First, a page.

Last Tuesday, professor Stefano Colangelo from the University of Bologna opened his talk on the origins of contemporary poetry with a statement that “poetry reject boundaries.” Throughout his talk, Prof. Colangelo focused on this “boundary-less” by analyzing poetry quotes from a variety of poets and writers that were well-known and crucial to the development of this form of literature.

One major point in Prof. Colangelo’s talk was the timelessness of poetry. Benedetto Croce narrated two core themes of his work by the statement that “art is pure intuition or pure expression.” Prof. Colangelo addressed that poetry, in fact, was a result of the combination of intuition and expression. I think by pushing forward the expression component in this process, every author is trying to stretch an instinctive inspiration into a long-lasting form of record, which prolong the time frame of an idea. Meanwhile, Prof. Colangelo introduced Gaston Bachelard’s philosophy that poetry condensed all thoughts into a moment, which according to him was another way for poetries to be timeless. This timelessness expands the study of poetry so that the time frame no longer limits it. The message that a poet conveyed back in time can be universal even hundreds of years later, as the signification of poetry itself goes beyond the combination and organization of words. However, this seemingly unlimited time frame can also make the study of the origins of poetry harder because one can’t easily define the origin as a specific point. The origins of poetry then become a question of the definition of poetry. Do any literacy with verses count for poetry? Or can the origins of poetry trace back to the first combination of intuition and expression? I also want to question if the contemporary poetry is indeed free of time, why didn’t it emergence earlier? How can we then differentiate the contemporary poetries from the ones before?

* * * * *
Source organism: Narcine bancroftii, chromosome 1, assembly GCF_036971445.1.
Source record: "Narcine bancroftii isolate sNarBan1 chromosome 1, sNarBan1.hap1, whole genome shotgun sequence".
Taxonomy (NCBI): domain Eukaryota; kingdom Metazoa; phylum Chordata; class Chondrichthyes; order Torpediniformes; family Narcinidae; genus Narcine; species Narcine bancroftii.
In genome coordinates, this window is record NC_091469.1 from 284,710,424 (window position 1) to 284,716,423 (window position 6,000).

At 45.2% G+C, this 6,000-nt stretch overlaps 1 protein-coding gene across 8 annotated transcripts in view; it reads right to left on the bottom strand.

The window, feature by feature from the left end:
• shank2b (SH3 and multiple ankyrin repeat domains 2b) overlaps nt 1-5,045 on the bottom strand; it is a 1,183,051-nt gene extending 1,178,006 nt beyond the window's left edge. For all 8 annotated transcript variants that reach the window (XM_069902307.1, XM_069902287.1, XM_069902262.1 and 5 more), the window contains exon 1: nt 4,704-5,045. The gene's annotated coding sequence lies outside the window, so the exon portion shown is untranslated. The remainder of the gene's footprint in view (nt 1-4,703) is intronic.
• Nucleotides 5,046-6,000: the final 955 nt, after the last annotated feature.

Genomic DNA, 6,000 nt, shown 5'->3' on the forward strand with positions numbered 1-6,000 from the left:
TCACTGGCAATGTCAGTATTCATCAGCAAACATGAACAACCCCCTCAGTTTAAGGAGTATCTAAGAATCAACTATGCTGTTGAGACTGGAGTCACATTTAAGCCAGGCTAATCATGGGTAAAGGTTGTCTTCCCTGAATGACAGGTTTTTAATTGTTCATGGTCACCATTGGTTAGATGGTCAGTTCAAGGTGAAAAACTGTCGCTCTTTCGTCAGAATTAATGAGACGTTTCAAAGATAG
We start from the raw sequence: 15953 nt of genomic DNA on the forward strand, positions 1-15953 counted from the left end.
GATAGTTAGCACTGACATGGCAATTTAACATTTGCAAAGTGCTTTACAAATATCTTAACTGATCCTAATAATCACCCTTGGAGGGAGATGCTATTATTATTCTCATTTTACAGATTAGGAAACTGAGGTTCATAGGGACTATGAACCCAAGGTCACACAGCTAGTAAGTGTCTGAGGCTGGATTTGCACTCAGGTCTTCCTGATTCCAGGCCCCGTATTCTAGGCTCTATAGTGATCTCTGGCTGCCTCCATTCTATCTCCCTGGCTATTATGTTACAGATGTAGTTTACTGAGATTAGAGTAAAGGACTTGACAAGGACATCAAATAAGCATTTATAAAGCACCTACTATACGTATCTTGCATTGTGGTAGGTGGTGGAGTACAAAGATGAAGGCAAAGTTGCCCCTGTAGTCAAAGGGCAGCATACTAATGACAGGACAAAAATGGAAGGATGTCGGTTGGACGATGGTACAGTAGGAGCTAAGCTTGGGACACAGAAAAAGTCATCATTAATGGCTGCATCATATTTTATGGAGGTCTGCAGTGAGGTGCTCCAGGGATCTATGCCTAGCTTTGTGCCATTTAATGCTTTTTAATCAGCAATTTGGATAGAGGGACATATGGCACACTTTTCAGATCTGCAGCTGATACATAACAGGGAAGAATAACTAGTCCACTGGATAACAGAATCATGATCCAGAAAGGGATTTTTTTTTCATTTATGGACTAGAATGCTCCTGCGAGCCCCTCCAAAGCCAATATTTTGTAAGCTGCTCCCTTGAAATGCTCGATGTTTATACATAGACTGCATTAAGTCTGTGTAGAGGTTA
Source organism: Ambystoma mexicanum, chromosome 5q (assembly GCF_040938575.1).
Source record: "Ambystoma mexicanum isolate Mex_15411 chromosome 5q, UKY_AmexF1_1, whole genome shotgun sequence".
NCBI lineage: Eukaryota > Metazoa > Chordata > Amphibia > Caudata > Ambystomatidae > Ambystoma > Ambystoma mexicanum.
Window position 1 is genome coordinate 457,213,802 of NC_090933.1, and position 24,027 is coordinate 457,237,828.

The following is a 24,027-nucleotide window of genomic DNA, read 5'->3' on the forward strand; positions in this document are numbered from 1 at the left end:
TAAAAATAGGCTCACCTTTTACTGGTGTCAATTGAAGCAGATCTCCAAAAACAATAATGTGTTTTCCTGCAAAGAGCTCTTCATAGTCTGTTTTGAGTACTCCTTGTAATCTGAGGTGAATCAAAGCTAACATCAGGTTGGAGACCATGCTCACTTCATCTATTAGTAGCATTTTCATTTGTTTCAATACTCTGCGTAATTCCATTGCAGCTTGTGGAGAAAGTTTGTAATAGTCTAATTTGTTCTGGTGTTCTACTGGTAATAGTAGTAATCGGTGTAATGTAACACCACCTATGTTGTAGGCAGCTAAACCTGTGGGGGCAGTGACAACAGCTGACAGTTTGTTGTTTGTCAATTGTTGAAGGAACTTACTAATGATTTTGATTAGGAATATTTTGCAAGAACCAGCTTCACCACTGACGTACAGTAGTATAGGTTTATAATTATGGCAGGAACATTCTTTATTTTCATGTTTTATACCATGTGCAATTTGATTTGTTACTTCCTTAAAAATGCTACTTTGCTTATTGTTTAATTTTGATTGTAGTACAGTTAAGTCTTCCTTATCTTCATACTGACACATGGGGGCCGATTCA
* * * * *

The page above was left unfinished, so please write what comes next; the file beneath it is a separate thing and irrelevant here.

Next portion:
Another boundary that Prof. Colangelo discussed was the boundary of language, voice, and signification. As a Chinese student who takes Italian course in an English-speaking country, this statement seems to be very interesting to me. As we often hear those sayings like ‘music is a universal language’ or ‘art is a universal language,’ I wonder whether it is true for poetry as well. Having been learning English since elementary school, I still don’t consider myself capable of analyzing a lot of poetries in English. This confusion happened again during the lecture when Prof. Colangelo showed both the Italian and English version of the quotes in his PowerPoint. I first didn’t quite like his example of a man traveling between countries without any knowledge of the language, because I think there is an essential difference between poetry and daily oral language. That’s why many times I recognize every single word in a sentence in English or Italian, but still don’t quite understanding the sentence, which happens especially in literature readings. But Prof. Colangelo’s then addressed that poetry was a combination of order and chaos and that voice in poetry is a viable means for the acquisition of knowledge, especially in a multilingual chaos. Here, he drew a fundamental distinction between language and voice. I used to think poetry was a production based on language, but the fact was opposite. According to Prof. Colangelo, voice makes up poetry and poetry then creates the language. Therefore, it is the voice that rejects the geographical boundary of poetry and makes it universal to some extent.